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To War With The Bays: 5 - A Man Among Us

During his Army training days at Catterick during World War Two Jack Merewood was one of a party of men detailed to move a piano from the NAAFI to a gym where a sergeants' dance was being held. The day after the dance the piano had to be returned to the NAFFI.

"We got it down from the stage but had to take it the length of the gym to load it onto a wagon. Once we got it moving, we really began to pick up speed, and were soon travelling at a pretty good lick. Then disaster!...''

For earlier chapters of Jack's enthralling story please click on To War With The Bays in the menu on this page.

Just down the road from the barracks was Hipswell gym. Here we had a lot of PT. We were also kept fit by having to deliver coal. There was a big coal bunker in the barracks from which we loaded coal into metal tubs with a handle on each side, then to be delivered in the back of a wagon to the houses of officers who lived in the area.

One Saturday night there was a sergeants' dance at the gym. I was one of a number of men detailed to get the piano from the NAAFI in the camp, and take it there and set it up on the stage. There was a corporal in charge of us and when we came for the piano the NAAFI manageress impressed on him that we must handle it with care.

On the Sunday morning we went to collect the piano and return it to the NAAFI. We got it down from the stage but had to take it the length of the gym to load it onto a wagon. Once we got it moving, we really began to pick up speed, and were soon travelling at a pretty good lick. Then disaster! There were some brass rings let in holes in the floor. One of the casters caught in one of these, and the piano came to an abrupt halt. I was at the end of the piano, with my shoulder to it, and it split from top to bottom. With a musical twanging of strings the whole piano fell apart. We picked up the pieces and loaded them onto the wagon.

When we arrived back at the NAAFI the corporal, in fear and trembling, said to the manageress: 'Er . . . we've . . .er, brought back the piano.'

'Well bring it in,' she said.

Another man and I led the way, carrying the keyboard. As more men trooped in with the rest of the remains, the manageress looked to be on the verge of a heart attack. The corporal was held responsible, and the rest of us beat a hasty retreat. The NAAFI was piano-less the rest of the time that I was there. Whether or not they ever got another one I don't know.

Guard duty came round every two or three weeks. Seeing your name on the notice board to be on guard meant that night you reported to the guard room smartly dressed, complete with rifle (no bullets!) at 5.30 p.m. Six of you each night. You teamed up in pairs, then tossed up to choose the relief you wanted to be on. First relief was 6 p.m. to 8 p.m. then again midnight to 2 a.m.; second relief 8 p.m. to 10 p.m. and 2 a.m. to 4 a.m.; and third relief 10 p.m. to midnight, then 4 a.m. to 6 a.m. We spent the time on guard walking round the barracks, sheds, the huge garage etc. If anyone approached they had to be challenged 'Halt, who goes there?' 'Friend' was the acceptable answer. Life would have been exciting if anyone had answered 'Foe',but no one ever did.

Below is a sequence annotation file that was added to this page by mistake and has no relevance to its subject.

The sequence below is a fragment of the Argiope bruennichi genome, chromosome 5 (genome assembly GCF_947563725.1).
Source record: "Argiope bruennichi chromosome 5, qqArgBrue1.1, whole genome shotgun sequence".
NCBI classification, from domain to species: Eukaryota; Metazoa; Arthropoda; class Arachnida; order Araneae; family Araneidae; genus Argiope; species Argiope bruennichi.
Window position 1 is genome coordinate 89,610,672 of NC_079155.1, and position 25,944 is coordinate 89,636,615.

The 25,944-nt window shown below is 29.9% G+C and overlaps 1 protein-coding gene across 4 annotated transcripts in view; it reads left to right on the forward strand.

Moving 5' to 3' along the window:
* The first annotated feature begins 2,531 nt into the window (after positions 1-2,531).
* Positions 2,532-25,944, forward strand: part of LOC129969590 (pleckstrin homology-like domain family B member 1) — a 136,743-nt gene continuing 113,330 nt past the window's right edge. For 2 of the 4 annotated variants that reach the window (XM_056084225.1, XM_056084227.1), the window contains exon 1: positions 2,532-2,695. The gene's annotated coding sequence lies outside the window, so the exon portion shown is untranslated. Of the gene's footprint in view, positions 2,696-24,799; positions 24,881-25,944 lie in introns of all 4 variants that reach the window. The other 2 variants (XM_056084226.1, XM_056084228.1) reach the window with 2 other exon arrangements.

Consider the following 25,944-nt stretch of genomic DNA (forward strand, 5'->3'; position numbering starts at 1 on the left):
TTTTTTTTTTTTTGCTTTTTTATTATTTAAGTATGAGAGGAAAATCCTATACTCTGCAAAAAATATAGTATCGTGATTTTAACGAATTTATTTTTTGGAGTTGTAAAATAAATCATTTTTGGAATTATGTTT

There was a sergeant in charge of the guard, and when the orderly officer came round, usually about 10 to 10.30 p.m., the sergeant bellowed, 'Turn out the guard', and the four remaining men were 'turned out' and inspected by the officer.

We survived the harsh winter of 1939-40. I spent my twenty-first birthday at Catterick. I could have thought of a thousand other places I'd rather have been for that celebration. In fact I can't remember having any celebration in particular. I got some cards, and I had a really nice parcel from home, and one from Ronnie's parents too. So far as I recall that was the extent of it; perhaps I had an extra bun in the NAAFI that night.

There had been a celebration at Christmas. By army tradition, Christmas dinner was always served to the ordinary soldiers by the sergeants and officers. Christmas at Catterick was no exception. Tables were set in long rows, the food was good, turkey, pork and all the trimmings and Christmas pudding, and it was quite an enjoyable novelty to have the sergeants and officers waiting on us. At night there was a dance in the local dance hall. It wasn't like being at home, but at least there was the feeling of Christmas.

April 1940 came. Our training was finished. We could all now drive, operate the wireless or handle the guns, although some were more efficient than others. Every night lists of names appeared on the notice board, headed by the announcement 'The following are to be posted to'... and then the name of the regiment.

One night Ronnie's name was on the board, his future regiment to be the Queen's Bays. My name wasn't on the list. I quickly found our Squadron Leader, a Major Porter, and asked if I could be sent to the Bays to go with Ronnie. I was rather astonished when he put his arm around my shoulders, treating me as if I had done something very brave and said, 'Yes'. The only other men to go from 33 Squad to the Bays were Ted Ryan and Jimmy Turner.

A few days later we were marched down to Richmond Station, led by Captain Pedder. Half way there, we stopped for a rest and were allowed to sit on the grassy bank at the side of the road. To my great surprise and embarrassment, Captain Pedder stood in front and told of my volunteering for this draft because of my friend. His first words were 'There is a man amongst us. . . . ' Apparently this was something unheard of. It caused me extreme embarrassment and to this day I can't understand the fuss it had caused.


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